“It takes a considerable amount of money to play a modern game on the current set of consoles, and the price is only getting higher.”

    It also took a considerable amount of money to play games in during the 70’s, 80’s, and 90’s. A Saturn cost $399 in 1995. NES games cost $50, N64 games cost $70. I find it amazing that games still cost $60. In fact, once adjusted for inflation the cost of gaming has actually decrease. What has not keep up with inflation are wages, and that where the issue lies. The reason people can’t afford the new consoles not because the cost of gaming has increase, its because families have not seen an increase in wages.


  • Vaud_Villian March 13, 2014 at 1:07 AM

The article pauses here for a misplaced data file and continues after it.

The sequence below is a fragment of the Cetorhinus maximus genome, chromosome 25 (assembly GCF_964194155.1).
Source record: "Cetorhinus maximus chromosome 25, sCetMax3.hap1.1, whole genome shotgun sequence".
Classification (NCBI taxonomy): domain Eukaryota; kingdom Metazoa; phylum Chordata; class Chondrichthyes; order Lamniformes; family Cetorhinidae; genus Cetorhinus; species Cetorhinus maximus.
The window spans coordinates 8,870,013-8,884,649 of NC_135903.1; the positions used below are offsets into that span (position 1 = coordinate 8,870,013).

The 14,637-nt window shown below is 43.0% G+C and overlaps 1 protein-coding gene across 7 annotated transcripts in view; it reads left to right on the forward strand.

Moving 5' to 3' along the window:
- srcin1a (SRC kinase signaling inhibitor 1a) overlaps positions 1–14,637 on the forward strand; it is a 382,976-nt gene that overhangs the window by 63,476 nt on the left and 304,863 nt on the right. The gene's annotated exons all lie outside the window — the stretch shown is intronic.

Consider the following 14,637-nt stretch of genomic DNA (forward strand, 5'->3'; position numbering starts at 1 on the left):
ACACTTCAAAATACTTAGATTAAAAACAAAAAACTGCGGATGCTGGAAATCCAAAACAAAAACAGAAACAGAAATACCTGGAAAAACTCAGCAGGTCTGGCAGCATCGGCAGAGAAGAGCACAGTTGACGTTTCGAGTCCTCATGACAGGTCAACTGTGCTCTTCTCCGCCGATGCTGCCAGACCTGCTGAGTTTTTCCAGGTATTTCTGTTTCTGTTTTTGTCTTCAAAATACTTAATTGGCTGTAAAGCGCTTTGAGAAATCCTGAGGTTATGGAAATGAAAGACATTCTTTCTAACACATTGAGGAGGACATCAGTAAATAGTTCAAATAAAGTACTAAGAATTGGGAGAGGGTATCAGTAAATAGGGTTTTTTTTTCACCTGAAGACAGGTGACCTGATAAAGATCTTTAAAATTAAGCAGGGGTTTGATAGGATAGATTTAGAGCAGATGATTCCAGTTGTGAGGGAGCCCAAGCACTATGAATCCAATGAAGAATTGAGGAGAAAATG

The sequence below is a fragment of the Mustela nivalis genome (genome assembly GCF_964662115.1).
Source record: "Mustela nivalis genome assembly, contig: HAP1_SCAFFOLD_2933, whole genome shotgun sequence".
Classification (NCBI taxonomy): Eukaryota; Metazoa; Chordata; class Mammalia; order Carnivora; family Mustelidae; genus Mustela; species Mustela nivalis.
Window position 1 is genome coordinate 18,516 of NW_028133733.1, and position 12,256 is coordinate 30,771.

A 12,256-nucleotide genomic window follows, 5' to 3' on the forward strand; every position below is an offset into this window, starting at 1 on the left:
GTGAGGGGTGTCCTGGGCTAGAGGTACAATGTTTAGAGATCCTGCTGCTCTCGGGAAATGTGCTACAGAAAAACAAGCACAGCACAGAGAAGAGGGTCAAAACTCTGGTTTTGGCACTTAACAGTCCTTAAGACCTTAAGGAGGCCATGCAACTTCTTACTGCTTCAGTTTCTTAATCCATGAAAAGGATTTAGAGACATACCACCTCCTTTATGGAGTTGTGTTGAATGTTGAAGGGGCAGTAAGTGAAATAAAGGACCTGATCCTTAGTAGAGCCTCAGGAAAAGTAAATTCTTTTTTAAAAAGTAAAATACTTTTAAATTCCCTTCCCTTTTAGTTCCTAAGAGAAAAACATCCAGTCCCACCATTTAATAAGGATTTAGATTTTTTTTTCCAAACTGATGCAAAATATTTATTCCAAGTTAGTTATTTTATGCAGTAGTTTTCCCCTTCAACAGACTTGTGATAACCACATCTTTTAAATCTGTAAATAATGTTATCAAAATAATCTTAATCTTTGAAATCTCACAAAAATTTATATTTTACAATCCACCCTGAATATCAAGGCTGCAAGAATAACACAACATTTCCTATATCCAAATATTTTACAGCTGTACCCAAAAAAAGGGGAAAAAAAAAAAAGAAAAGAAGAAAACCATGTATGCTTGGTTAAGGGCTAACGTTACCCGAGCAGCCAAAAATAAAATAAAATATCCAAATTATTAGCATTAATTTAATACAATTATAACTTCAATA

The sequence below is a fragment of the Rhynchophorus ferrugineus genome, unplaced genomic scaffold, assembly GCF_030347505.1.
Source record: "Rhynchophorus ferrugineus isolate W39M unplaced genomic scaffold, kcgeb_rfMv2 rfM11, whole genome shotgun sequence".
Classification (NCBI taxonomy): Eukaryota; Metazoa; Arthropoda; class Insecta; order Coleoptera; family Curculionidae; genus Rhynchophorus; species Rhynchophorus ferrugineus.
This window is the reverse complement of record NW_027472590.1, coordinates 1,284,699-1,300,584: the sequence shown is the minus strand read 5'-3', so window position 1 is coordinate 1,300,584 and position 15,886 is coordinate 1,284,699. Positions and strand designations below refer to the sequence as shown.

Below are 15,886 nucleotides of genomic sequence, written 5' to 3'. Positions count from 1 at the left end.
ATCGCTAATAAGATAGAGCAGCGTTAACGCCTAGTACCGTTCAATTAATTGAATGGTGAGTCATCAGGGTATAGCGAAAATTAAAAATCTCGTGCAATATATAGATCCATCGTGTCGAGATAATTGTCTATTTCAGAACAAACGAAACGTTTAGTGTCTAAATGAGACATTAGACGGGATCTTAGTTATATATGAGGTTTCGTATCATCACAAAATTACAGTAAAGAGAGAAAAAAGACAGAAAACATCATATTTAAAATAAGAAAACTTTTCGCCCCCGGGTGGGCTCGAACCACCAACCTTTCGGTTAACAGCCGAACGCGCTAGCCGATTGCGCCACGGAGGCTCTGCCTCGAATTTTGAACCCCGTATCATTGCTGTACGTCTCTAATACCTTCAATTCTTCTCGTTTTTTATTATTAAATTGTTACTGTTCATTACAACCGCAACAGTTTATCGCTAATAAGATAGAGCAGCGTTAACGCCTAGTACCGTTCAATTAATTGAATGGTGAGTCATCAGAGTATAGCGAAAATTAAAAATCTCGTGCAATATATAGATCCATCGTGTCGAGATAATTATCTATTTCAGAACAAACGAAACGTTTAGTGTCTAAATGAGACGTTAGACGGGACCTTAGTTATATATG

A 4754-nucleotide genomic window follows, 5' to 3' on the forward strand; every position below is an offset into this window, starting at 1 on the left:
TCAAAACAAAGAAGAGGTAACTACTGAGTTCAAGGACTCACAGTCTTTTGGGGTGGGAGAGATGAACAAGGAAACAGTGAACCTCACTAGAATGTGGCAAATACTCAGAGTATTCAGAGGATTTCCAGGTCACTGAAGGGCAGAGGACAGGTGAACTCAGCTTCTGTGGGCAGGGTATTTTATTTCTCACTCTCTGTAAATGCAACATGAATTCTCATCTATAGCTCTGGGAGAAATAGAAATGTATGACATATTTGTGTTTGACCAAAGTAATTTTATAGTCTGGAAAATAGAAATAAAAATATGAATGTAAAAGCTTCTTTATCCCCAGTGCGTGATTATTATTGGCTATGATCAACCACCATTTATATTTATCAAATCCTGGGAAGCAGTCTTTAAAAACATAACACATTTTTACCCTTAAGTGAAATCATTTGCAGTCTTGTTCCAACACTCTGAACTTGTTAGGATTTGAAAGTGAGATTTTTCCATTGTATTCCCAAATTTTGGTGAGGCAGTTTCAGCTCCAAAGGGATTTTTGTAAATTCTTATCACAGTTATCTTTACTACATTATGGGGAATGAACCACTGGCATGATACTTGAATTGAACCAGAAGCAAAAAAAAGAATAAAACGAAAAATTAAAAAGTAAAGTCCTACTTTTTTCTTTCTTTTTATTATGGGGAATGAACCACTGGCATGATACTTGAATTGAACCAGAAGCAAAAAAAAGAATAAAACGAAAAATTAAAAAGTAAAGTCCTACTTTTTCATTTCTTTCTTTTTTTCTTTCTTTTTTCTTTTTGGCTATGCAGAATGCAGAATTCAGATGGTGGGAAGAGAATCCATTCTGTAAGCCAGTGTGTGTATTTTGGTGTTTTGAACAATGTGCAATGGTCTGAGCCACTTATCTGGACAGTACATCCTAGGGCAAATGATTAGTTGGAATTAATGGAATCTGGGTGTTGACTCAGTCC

Its per year too, so you can say that if you want to play titanfall for 3 years, its a $240 game as long as we are being illogical.

    Oh and let us not forget if you are buying XBL for $60 annually, then you are dumb enough to deserve to. It’s regularly found in the high $30s to low $40s by bargain hunting.

    But please, keep reaching, it’s amusing to watch.

  • Logan March 13, 2014 at 2:11 AM

    If you think $500 for a xbox one or $60 for a xbox live subscription and $60 for titanfall are bad, Try living in Australia the xbox one here in Australia is $599,12 month xbox live subscription $79.95 and Titanfall (hardcopy/disk $99.95) and if on xbox live on demand $109.95 so in order for Australians to have fun in total for all 3 The console,game and subscription comes to $788.95 Compared to US total price of all 3 of $620.

    Out of all the gamers in the world the Americans have the best of everything,Even the people in the UK are being charged more than Americans.

Leave a Reply

This site uses Akismet to reduce spam. Learn how your comment data is processed.

%d bloggers like this: